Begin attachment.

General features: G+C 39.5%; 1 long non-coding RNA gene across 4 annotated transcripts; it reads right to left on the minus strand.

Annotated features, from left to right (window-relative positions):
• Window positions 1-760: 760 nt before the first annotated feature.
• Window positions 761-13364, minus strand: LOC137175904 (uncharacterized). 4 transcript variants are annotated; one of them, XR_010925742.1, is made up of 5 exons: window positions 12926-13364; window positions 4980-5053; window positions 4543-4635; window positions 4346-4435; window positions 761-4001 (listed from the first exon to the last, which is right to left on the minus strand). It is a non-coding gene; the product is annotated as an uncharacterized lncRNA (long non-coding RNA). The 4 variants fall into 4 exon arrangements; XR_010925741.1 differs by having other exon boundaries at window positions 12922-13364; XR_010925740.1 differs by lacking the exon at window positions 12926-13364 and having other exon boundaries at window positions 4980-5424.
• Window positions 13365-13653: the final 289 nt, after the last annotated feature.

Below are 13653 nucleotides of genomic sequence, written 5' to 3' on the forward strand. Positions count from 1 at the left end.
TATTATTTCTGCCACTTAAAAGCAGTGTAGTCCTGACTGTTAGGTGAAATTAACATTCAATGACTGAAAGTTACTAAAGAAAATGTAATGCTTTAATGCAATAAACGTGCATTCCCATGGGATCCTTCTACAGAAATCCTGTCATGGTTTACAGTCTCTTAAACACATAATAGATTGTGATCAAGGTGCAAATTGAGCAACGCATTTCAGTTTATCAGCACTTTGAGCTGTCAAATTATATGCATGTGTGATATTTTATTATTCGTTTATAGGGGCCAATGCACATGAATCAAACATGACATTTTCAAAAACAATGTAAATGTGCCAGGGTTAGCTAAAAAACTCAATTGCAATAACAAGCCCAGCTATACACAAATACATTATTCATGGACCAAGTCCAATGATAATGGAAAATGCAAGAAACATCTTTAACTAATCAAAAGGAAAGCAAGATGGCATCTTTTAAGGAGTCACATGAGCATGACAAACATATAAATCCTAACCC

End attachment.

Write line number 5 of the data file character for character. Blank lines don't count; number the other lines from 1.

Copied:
• Window positions 13365-13653: the final 289 nt, after the last annotated feature.